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Sorry it's a long one!! My partner is a milk man and currently does a big round which he has internalised but there are daily changes of amount of milk for various houses and sometimes cancellations. He is due to take on a new round in a couple of weeks from another milkman who is retiring. This will double his round the houses are in the same area but it will be difficult for him for a good couple of months until he picks it up. I am wondering if there are any sat navs which he could plan his route into he probably has about 100 different drops. This would at least get him to the correct houses quickly. Thinking that this probably doesn't exist but to make it even better if he could input the basic milk order for each stop this would be amazing. If anyone knows any Sat Nav that would be able to do this? I am wondering what parcel companies use I have emailed a couple but got no response.
Any help appreciated. I would love to surprise him with something to make work easier as he already does a 10 hour night shift.
Thamk Kelly


  • Boyd 2044 Points
    Well, if you're talking about a dedicated automotive GPS devices (as opposed to a smartphone app) then Garmin and TomTom are about your only choices. Garmin devices only allow 30 stops, but you could create multiple routes.

    I don't know of any way to enter the order details for each stop in the route. And just creating/managing a big route like this will be a lot of work. Garmin has a free program called Basecamp that will let you do this on your computer, but it's not as simple as you might think. I suspect the only way to create a working route like this would be actually visiting each home and saving the location in the field, because address lookup is error-prone.

    Sorry, I'm not familiar with the limitations of TomTom devices, maybe someone else can help with that. There are also many smartphone apps with different capabilities that you might look at, but I can't really help there.
  • alanb 557 Points
    You could take a look at a trip planning app like Furkot ( They claim you can add as many stops as you need and it will optimize the order. Once the entire route is planned and optimized, you could split it in to smaller routes like 25 stops per route and upload them as trips into a Garmin device.

    Disclaimer: I have not used Furkot, so I don't know how well it would work in this application.
  • Boyd 2044 Points
    edited December 2019
    Seems to me this is going to be a big can of worms. Garmin's automotive devices just aren't designed for what you need. I'm not all that into routing, but I think they will always re-calculate your planned route based on the preference you set, such as "fastest" or "shortest". So if there's some order that he already wants to use, it will probably mess that up. And the fact that you will have to split it into four separate routes will make that even worse because the route will be optimized for only 30 of the 100 total stops. . You can use shaping points to force certain route choices, but this gets very complex, especially for 100 stops spread across four files.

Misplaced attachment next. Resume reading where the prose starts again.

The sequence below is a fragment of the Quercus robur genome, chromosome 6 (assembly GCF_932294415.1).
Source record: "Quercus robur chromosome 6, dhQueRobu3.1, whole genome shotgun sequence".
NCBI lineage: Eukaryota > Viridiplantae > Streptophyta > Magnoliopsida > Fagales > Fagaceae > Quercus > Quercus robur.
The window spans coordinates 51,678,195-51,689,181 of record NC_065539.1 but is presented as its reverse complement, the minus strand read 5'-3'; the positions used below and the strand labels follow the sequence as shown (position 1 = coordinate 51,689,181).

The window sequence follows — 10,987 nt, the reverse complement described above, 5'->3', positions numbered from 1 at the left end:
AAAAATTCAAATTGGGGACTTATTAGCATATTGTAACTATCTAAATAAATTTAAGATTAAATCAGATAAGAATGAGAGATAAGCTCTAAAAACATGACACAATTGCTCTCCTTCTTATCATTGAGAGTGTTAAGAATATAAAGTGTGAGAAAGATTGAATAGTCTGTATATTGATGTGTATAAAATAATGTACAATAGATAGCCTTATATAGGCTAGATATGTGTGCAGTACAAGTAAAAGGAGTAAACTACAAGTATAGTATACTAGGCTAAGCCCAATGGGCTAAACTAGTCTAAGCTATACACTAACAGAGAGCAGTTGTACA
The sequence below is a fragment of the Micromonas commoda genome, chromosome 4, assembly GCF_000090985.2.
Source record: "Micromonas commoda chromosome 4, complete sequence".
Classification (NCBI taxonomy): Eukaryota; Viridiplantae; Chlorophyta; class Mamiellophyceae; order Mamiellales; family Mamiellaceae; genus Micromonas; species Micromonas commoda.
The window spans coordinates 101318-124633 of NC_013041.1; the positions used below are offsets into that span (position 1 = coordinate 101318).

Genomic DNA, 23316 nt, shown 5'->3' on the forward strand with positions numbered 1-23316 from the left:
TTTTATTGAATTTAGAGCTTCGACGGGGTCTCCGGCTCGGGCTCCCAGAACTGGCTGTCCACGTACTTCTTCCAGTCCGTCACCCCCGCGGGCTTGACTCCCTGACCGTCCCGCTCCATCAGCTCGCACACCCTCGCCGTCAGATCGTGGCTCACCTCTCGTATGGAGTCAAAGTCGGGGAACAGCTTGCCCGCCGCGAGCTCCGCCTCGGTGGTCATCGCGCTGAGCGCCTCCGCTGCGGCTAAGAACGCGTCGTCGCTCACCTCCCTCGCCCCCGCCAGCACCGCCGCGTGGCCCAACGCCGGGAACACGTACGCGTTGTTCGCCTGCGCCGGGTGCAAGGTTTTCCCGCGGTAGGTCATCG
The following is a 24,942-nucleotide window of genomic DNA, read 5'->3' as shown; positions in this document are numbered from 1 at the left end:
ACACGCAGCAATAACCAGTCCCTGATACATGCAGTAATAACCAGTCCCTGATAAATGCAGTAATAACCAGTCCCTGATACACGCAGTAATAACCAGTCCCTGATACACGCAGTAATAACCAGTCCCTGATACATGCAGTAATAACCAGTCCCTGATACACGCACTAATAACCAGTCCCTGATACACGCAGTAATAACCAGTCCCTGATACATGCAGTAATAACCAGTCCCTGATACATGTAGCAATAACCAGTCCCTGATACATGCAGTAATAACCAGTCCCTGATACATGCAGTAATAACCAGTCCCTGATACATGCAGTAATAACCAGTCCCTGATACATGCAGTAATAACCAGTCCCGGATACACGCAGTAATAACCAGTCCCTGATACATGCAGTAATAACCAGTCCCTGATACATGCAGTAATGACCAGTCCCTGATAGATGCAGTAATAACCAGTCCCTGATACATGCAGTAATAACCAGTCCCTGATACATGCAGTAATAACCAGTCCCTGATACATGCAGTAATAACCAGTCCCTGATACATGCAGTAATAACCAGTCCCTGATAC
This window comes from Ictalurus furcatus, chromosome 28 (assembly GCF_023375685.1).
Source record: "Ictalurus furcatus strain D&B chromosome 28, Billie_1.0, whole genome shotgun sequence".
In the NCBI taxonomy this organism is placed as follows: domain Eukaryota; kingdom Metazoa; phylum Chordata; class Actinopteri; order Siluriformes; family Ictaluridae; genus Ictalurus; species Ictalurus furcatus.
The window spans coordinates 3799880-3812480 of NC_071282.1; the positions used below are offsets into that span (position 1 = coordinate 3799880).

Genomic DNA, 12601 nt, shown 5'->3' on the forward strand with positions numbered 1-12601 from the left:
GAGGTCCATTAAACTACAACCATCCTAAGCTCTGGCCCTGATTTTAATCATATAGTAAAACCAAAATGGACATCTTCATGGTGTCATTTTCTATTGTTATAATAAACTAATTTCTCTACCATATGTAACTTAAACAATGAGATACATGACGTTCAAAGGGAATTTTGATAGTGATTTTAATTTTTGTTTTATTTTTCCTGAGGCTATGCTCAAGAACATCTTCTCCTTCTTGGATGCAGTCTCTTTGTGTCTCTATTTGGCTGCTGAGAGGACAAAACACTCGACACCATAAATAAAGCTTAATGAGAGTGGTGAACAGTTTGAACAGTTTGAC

I hate to be discouraging, but this sounds like the kind of gift that can backfire, where you end up buying something expensive and it's too much trouble to actually setup and use, so you both end up feeling bad. Why don't you and your partner do some research together, then you can offer to pay for it *if* you find something that he is comfortable with?
  • sussamb 959 Points
    edited December 2019
    Probably the easiest answer is to use a handheld GPS, drive the route once, save the relevant track and then follow that in future. Using an automotive device as Boyd says isn't going to do it.
  • Boyd 2044 Points
    edited December 2019
    If you really want to make a route, a handheld Garmin device would have advantages. For example, the Montana series allows 250 stops per route.

    The best way to create the route would be to drive it in the order that you want and save a waypoint at each stop. That way you'll know each point is in the correct place. And the handheld will give you the option of not automatically re-calculating the route, so it will preserve the sequence that you want.

    For something more like an automotive device, there's the Garmin Zumo series which is actually intended for motorcycles. But these devices also allow a large number of points in a route (200?) and should allow you to turn off re-calculation.

    The problem with both of these solutions is that they will be expensive. Sounds like you are in another country, but here in the US the cheapest Montana is $500 list price but can usually be found for around $400.

    But you would have to purchase the City Navigator map and automotive mount separately, so you're talking about a lot of money.

    The Zumo is also expensive, but it includes the map and vehicle mount.

    Having said all this, it still seems like an awkward solution at best. But here are some ideas to consider. Merry Christmas and best holiday wishes!
  • sussamb 959 Points
    You could get away with a free OSM map, so could avoid the need for an expensive Garmin map though.
  • Boyd 2044 Points
    I suppose that depends on the quality of OSM maps at your location. Here in the US, OpenStreetMap is a poor substitute for Garmin City Navigator. I certainly would not trust it for critical routing.
  • sussamb 959 Points
    True, but if he does the route once, sets a track he wouldn't even need a map.
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